Gibson, Eleanor J.
 
 
(b. 1910, Ph.D. Psychology, Yale University, 1938). Gibson’s research has embraced learning in humans and animals, studies of controlled rearing in animals, development of reading skill, and especially perceptual development in infants and young children.
 

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Gibson’s research has embraced learning in humans and animals, studies of controlled rearing in animals, development of reading skill, and especially perceptual development in infants and young children. She view perceptual development as a process of differentiation, and perceptual learning as an active process of information pickup. The perceptual world is not constructed by add-on processes of association and inference; rather, the infant explores the array of stimulation, searching for invariants underlying the permanent properties of the world and the persisting features of the layout and objects in it. Much of this is revealed in events, as change (transformations over time) discloses invariant properties. What comes to be perceived are affordances for action of places, things, and events in the world. These ideas are expressed in Principles of Perceptual Learning and Development, and in papers such as "The Concept of Affordances in Development: The Renascence of Functionalism."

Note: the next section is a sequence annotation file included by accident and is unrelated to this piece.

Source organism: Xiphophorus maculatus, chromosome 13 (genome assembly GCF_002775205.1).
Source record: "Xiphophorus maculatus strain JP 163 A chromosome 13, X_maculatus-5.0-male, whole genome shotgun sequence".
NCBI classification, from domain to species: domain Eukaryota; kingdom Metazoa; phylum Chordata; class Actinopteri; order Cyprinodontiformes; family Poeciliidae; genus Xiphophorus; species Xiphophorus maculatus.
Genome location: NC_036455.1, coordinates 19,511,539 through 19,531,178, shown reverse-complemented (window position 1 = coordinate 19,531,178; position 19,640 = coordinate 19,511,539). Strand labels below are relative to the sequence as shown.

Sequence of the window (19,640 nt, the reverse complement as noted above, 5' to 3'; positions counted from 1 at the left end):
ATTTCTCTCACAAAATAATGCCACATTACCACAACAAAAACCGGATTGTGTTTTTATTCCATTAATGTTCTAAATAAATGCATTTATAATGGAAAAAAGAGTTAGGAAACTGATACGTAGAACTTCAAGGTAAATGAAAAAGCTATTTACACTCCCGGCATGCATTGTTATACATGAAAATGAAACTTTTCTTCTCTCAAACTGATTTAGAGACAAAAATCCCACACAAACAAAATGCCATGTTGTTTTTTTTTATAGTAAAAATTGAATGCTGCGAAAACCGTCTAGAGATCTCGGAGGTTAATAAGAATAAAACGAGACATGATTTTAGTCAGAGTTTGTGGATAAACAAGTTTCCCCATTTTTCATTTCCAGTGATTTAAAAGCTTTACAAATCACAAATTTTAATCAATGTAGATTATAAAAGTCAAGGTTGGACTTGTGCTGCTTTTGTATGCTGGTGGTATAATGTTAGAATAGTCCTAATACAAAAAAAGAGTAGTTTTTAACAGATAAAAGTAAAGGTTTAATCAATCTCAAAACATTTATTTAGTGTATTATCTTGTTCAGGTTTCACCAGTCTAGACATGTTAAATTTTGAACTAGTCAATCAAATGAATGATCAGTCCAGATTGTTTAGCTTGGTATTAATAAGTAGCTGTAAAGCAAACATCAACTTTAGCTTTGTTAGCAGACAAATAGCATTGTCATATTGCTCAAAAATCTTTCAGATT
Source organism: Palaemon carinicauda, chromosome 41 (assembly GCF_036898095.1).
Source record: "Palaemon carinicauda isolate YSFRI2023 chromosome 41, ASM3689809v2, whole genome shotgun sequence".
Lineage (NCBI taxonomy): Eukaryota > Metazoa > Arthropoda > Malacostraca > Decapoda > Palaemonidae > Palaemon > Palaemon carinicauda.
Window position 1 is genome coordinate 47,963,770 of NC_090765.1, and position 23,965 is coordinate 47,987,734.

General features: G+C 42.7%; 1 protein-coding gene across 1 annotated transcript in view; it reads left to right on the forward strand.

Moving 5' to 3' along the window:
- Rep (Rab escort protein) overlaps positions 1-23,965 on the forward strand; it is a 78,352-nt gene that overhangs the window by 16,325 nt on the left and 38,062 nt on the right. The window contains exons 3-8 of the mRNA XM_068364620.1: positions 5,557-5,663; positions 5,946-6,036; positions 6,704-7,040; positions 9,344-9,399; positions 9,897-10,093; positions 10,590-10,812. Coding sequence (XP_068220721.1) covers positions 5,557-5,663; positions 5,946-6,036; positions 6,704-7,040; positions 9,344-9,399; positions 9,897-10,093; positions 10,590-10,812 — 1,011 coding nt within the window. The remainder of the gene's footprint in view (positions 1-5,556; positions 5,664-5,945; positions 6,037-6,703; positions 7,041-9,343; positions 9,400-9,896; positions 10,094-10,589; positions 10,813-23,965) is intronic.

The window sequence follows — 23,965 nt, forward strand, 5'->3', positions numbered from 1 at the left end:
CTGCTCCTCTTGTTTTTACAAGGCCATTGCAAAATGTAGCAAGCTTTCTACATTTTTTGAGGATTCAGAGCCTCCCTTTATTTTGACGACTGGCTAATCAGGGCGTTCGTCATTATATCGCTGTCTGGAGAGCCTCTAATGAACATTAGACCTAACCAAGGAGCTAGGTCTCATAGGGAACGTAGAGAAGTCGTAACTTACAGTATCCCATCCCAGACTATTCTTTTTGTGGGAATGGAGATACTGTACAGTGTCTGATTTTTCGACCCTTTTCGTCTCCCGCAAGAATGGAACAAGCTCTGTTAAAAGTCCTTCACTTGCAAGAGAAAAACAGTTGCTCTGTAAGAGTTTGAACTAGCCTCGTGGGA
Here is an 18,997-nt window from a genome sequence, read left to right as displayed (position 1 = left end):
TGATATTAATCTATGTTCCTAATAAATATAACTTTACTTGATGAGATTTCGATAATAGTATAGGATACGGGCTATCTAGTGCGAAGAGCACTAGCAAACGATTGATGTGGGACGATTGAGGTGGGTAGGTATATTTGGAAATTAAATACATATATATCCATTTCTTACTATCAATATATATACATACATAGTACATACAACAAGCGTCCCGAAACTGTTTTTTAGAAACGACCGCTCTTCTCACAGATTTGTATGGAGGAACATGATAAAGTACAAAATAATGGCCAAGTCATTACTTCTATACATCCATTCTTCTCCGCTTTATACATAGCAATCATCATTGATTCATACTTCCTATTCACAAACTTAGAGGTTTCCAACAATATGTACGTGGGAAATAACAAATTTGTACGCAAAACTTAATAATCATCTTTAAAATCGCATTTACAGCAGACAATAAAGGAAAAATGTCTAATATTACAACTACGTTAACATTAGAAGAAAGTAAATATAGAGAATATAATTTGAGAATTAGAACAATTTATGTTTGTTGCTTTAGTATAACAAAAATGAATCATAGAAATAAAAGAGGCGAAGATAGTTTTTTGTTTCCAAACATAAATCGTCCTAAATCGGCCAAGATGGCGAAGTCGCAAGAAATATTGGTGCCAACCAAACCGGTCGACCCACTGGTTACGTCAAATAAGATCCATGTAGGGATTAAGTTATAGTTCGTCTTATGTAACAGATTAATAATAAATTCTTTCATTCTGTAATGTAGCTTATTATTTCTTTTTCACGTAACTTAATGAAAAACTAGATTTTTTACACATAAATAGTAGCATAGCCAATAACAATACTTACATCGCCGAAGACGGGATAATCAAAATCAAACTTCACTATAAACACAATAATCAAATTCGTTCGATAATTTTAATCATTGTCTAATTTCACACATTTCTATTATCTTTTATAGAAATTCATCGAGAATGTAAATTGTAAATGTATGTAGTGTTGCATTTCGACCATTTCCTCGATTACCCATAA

Tadeusz Zawidzki